Over the last ten years, the Three Shadows Photography Award has devoted itself to identifying new trends in Chinese photography, placing particular emphasis on artists and artworks with an independent spirit and potential. Through the investigation, organization, and study of Chinese contemporary photography, the Three Shadows Photography Award introduced emerging Chinese contemporary photography to a wider audience, driving the development of Chinese contemporary photography. The Three Shadows Photography Award offers a window for the world to better understand the power and diversity of contemporary photography in China.
After the exhibition “Outward Expressions, Inward Reflection” by four young photographers in April 2008, Three Shadows announced the open call for the Three Shadows Photography Award, and began the process of evaluating the entries and planning the exhibition. With the enthusiastic support of partner institutions and young photographers, the 2008-2009 judging and exhibition was well-received by photographers, and “Points of Impact” became the first Three Shadows Photography Award Exhibition. Over the course of “Points of Impact,” “Confluence,” “Myriad Visions,” “Crossover,” “Essential Impressions,” “Formless,” “Detachment,” “Immeasurable,” “Allegory,” and “Interlink,” the Three Shadows Photography Award attracted submissions from over 5,000 photographers and artists globally and helped introduce over 200 photographers and artists as finalists.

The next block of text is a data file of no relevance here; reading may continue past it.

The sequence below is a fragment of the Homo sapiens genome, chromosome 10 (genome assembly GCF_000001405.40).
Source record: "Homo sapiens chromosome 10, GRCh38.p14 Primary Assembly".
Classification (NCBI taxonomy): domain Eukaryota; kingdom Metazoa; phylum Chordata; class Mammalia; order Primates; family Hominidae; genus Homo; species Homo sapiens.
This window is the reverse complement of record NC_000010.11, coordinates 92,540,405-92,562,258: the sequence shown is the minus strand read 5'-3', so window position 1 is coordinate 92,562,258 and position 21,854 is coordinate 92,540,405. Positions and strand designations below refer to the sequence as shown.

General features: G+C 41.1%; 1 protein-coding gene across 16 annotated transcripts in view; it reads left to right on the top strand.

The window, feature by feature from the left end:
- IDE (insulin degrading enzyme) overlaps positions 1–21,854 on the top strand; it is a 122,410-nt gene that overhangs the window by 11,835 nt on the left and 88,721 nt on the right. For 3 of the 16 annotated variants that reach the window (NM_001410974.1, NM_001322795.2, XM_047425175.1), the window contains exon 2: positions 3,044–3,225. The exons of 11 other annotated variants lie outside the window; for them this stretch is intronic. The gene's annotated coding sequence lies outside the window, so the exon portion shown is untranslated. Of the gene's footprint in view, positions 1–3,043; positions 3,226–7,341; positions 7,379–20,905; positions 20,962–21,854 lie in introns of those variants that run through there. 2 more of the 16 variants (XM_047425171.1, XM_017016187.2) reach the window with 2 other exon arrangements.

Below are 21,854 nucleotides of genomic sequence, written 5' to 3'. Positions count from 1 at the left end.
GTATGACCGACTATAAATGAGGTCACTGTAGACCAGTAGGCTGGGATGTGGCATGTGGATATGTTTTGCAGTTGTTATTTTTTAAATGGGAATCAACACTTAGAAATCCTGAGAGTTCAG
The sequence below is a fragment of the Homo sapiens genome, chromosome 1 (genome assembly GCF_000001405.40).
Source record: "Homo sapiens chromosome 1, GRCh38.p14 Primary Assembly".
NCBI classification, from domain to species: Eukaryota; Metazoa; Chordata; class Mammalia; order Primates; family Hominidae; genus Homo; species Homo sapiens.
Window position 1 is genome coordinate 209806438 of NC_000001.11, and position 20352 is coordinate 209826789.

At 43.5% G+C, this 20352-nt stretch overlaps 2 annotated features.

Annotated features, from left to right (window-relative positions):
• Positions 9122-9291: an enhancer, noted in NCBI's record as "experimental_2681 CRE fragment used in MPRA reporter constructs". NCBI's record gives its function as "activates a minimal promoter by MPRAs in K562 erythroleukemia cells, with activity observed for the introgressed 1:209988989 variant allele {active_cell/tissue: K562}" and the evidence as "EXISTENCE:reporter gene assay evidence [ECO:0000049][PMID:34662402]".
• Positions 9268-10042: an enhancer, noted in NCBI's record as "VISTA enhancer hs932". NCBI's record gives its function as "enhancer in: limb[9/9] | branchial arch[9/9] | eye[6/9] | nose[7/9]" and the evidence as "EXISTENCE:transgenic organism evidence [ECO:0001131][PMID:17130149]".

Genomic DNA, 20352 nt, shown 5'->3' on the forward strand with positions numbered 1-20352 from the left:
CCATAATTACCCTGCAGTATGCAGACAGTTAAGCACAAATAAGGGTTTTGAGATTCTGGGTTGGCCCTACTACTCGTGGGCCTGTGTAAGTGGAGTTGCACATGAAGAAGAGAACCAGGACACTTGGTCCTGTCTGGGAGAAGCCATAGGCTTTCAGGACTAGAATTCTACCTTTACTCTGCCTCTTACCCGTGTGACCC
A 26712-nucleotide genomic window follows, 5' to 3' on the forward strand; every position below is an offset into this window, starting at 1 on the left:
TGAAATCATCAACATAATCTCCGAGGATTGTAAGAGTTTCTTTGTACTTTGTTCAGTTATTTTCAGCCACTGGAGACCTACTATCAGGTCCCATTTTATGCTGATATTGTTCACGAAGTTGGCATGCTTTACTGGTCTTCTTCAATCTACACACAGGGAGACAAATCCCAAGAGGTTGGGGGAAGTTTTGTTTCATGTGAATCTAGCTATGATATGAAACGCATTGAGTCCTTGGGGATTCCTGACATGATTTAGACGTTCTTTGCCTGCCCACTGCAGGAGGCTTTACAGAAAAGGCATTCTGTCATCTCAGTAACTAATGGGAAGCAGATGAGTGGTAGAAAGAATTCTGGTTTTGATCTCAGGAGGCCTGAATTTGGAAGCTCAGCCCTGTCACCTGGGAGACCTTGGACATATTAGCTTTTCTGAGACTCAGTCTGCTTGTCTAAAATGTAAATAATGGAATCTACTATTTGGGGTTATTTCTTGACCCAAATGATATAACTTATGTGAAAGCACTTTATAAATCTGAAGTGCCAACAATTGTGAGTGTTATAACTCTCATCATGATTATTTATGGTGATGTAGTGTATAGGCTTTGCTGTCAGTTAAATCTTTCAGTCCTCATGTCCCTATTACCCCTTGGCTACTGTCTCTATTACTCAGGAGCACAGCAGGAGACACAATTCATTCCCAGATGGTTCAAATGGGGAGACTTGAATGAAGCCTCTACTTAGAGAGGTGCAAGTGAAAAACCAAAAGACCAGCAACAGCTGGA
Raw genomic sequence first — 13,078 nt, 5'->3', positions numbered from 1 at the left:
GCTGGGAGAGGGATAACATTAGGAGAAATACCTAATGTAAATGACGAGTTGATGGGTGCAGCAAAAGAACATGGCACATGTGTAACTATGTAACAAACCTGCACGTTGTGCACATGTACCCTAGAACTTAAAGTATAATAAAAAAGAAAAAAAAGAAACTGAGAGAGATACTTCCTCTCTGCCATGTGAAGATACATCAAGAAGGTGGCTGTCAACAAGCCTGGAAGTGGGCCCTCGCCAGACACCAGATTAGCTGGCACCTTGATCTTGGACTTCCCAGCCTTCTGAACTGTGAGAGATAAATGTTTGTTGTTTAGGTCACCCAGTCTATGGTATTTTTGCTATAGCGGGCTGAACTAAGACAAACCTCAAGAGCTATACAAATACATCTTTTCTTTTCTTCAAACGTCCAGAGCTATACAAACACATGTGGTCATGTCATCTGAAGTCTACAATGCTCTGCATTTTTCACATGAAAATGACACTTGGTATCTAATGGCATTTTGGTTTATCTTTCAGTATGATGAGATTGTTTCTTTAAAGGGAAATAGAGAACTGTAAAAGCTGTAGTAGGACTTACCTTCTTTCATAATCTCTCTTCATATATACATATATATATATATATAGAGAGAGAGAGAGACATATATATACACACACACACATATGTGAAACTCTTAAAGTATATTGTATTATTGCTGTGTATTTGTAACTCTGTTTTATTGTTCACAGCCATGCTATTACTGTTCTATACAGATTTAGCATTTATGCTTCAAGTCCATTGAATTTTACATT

Over these ten years, we have invited to Three Shadows museum directors and curators (e.g. Simon Baker and Quentin Bajac etc.) from the art world’s most important museums (including the Tate Modern in London, the Museum of Modern Art in New York, and the J. Paul Getty Museumin Los Angeles etc.) and important photographers (e.g. Hilla Becher, Candida Höfer, and Thomas Ruff etc.). The majority of them came to China for the first time in association with the prize. Together, they have participated in and witnessed the births of the stars of a new generation of Chinese photographers.